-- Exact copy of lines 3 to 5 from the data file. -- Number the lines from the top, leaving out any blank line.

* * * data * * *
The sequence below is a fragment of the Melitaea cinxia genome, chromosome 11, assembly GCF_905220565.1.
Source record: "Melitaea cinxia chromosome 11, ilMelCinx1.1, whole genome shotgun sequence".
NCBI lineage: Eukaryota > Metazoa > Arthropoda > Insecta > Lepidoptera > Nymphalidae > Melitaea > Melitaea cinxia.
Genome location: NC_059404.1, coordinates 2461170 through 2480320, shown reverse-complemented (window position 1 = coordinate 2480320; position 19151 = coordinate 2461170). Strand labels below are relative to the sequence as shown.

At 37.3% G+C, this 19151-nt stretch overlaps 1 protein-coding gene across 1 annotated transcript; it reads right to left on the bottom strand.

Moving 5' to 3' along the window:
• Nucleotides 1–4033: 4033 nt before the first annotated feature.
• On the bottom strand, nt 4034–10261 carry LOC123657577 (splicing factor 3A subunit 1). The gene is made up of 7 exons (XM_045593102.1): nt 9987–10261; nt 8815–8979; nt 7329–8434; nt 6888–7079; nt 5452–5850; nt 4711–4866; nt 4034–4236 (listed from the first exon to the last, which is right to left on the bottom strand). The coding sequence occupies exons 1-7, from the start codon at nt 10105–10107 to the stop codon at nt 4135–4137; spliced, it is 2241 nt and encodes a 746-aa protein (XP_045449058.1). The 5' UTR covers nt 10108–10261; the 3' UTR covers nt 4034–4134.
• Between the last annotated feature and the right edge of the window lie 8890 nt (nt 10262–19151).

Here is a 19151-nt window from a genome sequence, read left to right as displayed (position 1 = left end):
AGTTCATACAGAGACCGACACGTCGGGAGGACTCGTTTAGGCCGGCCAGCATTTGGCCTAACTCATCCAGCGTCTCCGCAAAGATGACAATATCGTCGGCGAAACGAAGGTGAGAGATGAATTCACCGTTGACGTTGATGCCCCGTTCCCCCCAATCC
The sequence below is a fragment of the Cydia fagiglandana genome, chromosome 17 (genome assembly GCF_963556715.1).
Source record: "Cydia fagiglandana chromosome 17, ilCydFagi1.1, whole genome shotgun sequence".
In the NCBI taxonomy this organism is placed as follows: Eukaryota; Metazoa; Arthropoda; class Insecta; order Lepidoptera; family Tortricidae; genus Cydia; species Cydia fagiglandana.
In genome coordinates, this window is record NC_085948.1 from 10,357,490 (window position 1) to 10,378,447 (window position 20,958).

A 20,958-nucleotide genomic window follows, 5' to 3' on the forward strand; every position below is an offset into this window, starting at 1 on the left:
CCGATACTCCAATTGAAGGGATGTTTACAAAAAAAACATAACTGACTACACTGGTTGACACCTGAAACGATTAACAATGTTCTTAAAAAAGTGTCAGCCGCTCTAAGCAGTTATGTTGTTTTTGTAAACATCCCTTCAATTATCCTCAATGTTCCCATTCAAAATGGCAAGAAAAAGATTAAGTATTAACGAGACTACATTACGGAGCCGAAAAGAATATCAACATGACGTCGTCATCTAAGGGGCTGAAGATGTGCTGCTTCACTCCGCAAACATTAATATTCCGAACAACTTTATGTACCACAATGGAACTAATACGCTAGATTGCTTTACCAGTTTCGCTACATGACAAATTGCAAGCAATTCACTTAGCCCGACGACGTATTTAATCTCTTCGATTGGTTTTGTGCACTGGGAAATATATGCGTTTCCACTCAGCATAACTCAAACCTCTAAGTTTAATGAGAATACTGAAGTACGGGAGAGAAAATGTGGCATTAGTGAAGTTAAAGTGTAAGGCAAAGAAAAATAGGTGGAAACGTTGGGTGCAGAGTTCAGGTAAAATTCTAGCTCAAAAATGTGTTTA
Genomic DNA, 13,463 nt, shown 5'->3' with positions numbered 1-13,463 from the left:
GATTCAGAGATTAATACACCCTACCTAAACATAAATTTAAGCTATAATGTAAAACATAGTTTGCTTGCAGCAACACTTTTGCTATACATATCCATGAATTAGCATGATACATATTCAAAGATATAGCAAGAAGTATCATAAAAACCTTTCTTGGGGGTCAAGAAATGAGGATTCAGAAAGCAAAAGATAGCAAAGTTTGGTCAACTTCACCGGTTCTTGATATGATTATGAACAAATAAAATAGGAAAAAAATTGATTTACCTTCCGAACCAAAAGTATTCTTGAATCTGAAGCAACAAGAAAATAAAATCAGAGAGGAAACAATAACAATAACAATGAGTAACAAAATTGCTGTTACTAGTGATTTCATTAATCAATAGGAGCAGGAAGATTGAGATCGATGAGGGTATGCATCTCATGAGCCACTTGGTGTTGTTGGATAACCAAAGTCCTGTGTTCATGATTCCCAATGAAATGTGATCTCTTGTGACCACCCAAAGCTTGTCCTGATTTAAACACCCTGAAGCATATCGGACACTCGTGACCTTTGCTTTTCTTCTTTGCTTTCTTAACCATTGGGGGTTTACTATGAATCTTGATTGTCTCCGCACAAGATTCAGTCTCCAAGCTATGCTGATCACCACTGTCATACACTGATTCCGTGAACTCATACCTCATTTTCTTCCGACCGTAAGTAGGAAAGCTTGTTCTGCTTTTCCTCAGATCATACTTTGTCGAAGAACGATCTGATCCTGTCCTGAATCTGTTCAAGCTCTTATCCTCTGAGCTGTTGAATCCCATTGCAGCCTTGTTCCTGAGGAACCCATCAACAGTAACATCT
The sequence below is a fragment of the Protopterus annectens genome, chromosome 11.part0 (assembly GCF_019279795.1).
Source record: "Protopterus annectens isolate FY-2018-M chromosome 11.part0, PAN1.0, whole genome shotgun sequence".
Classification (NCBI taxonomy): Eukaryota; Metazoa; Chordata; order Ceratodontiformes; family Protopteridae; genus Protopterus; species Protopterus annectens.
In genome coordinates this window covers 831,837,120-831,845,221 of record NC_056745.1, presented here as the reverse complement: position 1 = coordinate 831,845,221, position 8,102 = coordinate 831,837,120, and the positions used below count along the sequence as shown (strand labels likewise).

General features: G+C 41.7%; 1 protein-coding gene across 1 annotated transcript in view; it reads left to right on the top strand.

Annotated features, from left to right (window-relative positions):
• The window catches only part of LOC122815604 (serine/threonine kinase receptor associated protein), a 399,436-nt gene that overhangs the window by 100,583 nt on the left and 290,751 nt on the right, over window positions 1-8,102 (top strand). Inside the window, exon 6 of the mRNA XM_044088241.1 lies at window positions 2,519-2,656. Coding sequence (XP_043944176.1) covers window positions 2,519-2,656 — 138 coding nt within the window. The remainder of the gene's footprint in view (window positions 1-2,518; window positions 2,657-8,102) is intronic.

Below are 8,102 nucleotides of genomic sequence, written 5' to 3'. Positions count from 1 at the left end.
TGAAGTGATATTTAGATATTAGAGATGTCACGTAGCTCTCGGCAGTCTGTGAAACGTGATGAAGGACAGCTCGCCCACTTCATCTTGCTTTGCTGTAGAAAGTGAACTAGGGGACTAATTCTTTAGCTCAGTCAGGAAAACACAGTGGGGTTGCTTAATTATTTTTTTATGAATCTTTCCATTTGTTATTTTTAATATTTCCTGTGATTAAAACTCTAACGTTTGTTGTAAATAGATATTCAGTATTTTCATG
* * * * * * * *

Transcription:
NCBI lineage: Eukaryota > Metazoa > Arthropoda > Insecta > Lepidoptera > Nymphalidae > Melitaea > Melitaea cinxia.
Genome location: NC_059404.1, coordinates 2461170 through 2480320, shown reverse-complemented (window position 1 = coordinate 2480320; position 19151 = coordinate 2461170). Strand labels below are relative to the sequence as shown.

At 37.3% G+C, this 19151-nt stretch overlaps 1 protein-coding gene across 1 annotated transcript; it reads right to left on the bottom strand.